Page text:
The Woman in Black - Rachel Portman

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NEVER LET ME GO (2010) - Rachel Portman - Soundtrack Score Suite

Few films are more irritating than those that use a completely unexplained and unsubstantiated science fiction premise to pursue a narrowly focused dramatic narrative. Mark Romanek's 2010 arthouse film Never Let Me Go, based on the acclaimed Kazuo Ishiguru novel, is a tearjerker no doubt, slowly and solemnly following the doomed lives of a trio of youngsters grown from test tubes for the single purpose of serving as organ donors. There exists in society a sub-class of such youth that are harvested and eventually (and prematurely) put to death as part of a widely accepted organ replacement program that devalues the people being used within it. Complications arise when the most progressive school raising these laboratory children yields three people in a troubled love triangle, forcing society to deal with the possibility (surprise, surprise!) that these youths actually can love and have souls. In its limited initial release, Never Let Me Go was praised for tackling this premise, but many critics admitted that it's a bit too heavily introspective for its own good. The blinding problem with this otherwise compelling story is the total disregard of any addressing of the larger civil rights issues that would never allow such a public practice to exist in today's world. It's one thing to postulate that society will have degraded enough by Bladerunner to accept replicated people with an artificially limited lifespan, but for Never Let Me Go to suggest that an entire class of essentially slaves to the rest of humanity (and ones as attractive as Kiera Knightley, Carey Mulligan, and Andrew Garfield, for that matter) would be generally accepted in the 1960's and beyond is ludicrous. Regardless of America's degrading social mores, the country still has too much empathy to allow an entire class of children, whether grown in tubes or not, to be brainwashed and harvested in such a morbid fashion. Too many questions abound to make Never Let Me Go a viable film, but for those who can suspend logic for a few hours, it's powerfully acted melodrama made complete (no pun intended for those familiar with the concept) by Rachel Portman's equally depressing score. Once considered the mainstream queen of romantic music, replacing both John Barry and Georges Delerue for a short time in the 1990's, Portman has limited her composing schedule in the 2000's as she raises her family. Her musical output in recent years has been reduced to predictable assignments of her choice, usually dealing with deeply developed female characters in a dramatic setting. In this regard, nothing about what she writes for Never Let Me Go should surprise anyone. Since her work for Infamous in 2006, Portman's next five scores have all resided snugly in her stylistic comfort zone, none really as much so as Never Let Me Go. There is nothing new to be heard here, and it could be argued quite effectively that the film's dulling sense of gloom, largely maintained by extremely slow pacing, is only exacerbated by Portman's contribution. The ensemble is the composer's usual, beginning with strings and layering piano, harp, flute, clarinet, and oboe. Satisfying additions are solo violin and cello, obviously addressing societal alienation. The tone of the score is always harmonic and rooted in respective beauty, only touching upon grim atmosphere in a few cues late. The structures are repetitive and simplistic. Three themes exist, led by Portman's usual, lovely string idea similar in its flow to so many of her past efforts but still attractive none the less. The first two themes are the selling point of the score on album, and they occupy the first six cues almost exclusively. This dozen or so minutes of early material makes for an extremely and undemanding Portman listening experience, during which the highlights are the various solos. The clarinet and oboe performances in "To the Cottages" and especially "Madame is Coming" are classic Portman. (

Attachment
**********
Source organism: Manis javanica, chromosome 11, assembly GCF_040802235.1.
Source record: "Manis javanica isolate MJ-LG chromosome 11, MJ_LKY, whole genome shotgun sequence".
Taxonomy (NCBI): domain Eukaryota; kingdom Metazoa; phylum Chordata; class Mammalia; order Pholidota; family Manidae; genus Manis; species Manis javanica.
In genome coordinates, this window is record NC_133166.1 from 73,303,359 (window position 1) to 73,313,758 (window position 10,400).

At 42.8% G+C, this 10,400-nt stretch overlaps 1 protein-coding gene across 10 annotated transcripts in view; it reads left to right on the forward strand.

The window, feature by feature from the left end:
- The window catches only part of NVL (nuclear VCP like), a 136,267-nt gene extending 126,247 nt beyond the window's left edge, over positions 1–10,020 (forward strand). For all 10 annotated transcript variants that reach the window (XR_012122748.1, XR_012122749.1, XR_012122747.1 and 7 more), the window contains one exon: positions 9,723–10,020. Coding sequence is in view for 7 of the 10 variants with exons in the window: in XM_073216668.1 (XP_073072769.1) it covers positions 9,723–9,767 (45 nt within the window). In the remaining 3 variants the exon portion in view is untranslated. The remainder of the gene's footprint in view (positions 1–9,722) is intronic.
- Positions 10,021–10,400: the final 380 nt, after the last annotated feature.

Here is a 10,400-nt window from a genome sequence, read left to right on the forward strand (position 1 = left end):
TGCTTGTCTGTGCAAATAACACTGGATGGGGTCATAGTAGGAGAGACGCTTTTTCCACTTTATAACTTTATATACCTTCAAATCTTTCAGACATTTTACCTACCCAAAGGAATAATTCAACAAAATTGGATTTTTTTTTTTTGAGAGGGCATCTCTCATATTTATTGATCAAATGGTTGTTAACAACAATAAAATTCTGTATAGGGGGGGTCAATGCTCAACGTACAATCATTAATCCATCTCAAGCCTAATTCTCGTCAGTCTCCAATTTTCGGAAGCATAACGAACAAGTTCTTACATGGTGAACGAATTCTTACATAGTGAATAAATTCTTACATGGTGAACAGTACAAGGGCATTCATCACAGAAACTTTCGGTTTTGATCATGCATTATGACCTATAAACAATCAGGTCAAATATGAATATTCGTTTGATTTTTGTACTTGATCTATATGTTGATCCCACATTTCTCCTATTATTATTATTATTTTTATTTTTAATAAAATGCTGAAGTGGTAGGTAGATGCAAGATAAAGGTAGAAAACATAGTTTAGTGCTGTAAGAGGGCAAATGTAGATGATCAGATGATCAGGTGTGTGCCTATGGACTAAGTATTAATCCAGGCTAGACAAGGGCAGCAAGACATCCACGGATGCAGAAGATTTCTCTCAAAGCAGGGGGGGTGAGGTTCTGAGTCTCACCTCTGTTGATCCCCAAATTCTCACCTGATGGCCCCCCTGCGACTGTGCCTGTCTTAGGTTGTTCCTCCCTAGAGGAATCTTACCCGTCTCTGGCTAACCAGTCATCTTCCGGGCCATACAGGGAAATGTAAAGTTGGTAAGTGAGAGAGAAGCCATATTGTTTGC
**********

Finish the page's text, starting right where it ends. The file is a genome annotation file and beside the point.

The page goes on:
The woman in black; music by Rachel Portman.

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